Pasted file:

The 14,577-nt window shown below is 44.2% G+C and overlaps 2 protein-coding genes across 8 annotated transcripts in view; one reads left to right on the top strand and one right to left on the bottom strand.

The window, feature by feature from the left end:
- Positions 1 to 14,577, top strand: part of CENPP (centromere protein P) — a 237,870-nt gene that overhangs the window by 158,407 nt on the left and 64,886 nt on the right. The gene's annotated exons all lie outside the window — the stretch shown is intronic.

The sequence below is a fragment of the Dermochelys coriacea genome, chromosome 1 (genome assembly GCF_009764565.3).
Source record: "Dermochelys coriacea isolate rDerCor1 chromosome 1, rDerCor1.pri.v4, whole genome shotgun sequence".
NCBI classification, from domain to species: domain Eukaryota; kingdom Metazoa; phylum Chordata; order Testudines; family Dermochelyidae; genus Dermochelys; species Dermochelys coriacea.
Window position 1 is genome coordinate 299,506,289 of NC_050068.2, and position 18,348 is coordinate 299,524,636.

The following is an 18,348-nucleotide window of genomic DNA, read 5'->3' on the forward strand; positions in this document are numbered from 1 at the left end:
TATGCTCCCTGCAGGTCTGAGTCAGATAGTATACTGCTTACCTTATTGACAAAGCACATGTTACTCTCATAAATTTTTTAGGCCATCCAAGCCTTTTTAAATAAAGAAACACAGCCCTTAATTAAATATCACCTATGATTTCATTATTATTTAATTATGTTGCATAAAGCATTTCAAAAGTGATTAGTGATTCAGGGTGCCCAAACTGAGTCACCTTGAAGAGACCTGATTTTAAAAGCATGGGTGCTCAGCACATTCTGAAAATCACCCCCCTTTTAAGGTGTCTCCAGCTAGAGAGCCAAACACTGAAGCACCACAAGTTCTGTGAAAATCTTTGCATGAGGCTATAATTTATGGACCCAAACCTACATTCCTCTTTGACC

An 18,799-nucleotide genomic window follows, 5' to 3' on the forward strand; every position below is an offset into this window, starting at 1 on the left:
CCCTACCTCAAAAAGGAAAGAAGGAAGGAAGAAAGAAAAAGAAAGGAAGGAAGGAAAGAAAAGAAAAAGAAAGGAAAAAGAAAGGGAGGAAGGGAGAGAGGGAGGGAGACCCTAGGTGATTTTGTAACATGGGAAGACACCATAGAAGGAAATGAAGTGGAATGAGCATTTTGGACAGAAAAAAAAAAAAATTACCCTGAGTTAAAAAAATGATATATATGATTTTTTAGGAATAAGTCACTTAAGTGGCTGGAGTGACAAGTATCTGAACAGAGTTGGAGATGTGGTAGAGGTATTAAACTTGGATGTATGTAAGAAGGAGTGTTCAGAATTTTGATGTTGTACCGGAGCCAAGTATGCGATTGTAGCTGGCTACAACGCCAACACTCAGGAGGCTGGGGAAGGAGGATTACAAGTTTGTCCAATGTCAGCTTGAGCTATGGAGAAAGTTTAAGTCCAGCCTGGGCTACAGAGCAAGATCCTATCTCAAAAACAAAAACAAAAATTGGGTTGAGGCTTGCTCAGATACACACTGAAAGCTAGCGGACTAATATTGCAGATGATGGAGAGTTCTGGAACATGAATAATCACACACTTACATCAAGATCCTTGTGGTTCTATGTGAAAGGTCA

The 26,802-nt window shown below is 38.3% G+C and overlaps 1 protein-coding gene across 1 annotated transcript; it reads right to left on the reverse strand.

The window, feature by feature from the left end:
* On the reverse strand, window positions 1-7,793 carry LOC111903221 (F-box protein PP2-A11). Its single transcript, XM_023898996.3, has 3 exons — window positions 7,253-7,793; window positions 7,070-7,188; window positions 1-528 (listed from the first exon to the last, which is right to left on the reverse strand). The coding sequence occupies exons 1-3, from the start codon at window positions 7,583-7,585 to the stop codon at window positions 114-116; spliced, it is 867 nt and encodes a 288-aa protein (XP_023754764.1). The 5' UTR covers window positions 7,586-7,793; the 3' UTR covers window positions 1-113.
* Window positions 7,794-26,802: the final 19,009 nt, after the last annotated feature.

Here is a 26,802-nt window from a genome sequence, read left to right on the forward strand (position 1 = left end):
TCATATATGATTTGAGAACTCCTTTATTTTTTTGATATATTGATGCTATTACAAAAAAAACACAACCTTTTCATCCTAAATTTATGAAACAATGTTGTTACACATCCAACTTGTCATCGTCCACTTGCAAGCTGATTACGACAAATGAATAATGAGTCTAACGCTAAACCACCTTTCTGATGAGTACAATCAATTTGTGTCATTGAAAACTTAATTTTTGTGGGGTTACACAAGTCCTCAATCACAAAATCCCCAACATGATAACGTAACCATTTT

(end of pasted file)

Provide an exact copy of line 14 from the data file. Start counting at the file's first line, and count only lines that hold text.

* On the reverse strand, window positions 1-7,793 carry LOC111903221 (F-box protein PP2-A11). Its single transcript, XM_023898996.3, has 3 exons — window positions 7,253-7,793; window positions 7,070-7,188; window positions 1-528 (listed from the first exon to the last, which is right to left on the reverse strand). The coding sequence occupies exons 1-3, from the start codon at window positions 7,583-7,585 to the stop codon at window positions 114-116; spliced, it is 867 nt and encodes a 288-aa protein (XP_023754764.1). The 5' UTR covers window positions 7,586-7,793; the 3' UTR covers window positions 1-113.